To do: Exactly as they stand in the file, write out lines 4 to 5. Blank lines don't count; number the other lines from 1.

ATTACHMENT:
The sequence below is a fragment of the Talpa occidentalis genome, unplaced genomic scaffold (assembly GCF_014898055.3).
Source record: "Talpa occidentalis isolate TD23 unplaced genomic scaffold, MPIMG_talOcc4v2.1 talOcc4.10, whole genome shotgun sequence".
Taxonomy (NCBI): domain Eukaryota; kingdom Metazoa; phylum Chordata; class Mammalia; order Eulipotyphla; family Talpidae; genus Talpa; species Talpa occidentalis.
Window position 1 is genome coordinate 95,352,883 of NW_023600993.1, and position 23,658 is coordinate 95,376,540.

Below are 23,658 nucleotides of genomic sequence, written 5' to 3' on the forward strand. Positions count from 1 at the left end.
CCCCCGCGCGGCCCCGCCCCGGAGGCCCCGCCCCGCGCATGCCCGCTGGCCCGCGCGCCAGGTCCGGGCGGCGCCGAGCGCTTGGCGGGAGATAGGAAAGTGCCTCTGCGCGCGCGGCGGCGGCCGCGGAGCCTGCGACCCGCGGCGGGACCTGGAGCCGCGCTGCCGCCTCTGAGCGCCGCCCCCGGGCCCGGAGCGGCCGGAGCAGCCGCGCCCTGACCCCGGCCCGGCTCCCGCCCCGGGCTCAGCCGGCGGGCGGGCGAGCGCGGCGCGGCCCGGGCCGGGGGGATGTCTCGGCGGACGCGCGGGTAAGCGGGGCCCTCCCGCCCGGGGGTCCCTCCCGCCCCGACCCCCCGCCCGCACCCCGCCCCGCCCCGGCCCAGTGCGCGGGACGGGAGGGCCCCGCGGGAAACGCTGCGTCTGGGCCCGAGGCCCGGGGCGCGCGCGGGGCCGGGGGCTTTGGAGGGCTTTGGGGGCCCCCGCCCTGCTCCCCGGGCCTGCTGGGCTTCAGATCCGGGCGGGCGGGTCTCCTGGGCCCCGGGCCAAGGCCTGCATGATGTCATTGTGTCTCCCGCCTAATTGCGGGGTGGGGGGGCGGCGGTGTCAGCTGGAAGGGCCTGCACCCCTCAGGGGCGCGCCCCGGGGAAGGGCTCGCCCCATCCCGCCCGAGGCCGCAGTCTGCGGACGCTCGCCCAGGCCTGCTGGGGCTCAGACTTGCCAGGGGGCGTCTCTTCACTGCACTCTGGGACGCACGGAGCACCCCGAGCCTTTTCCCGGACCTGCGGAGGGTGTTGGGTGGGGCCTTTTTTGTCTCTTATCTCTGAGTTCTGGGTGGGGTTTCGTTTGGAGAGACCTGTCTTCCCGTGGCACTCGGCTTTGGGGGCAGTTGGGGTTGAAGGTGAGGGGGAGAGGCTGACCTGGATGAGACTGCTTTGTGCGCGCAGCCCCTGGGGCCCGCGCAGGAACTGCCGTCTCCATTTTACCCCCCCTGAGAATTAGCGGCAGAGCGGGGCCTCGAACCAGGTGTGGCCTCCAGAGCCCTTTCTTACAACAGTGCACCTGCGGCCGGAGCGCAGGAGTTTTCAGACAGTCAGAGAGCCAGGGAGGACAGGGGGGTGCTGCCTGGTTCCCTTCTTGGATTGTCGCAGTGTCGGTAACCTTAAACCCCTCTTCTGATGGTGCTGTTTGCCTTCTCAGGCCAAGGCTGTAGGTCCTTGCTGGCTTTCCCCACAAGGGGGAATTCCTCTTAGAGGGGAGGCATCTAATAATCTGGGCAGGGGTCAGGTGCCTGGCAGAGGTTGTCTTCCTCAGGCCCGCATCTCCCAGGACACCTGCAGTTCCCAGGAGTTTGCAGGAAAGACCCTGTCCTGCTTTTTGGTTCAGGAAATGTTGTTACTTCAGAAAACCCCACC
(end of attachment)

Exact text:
Window position 1 is genome coordinate 95,352,883 of NW_023600993.1, and position 23,658 is coordinate 95,376,540.

Below are 23,658 nucleotides of genomic sequence, written 5' to 3' on the forward strand. Positions count from 1 at the left end.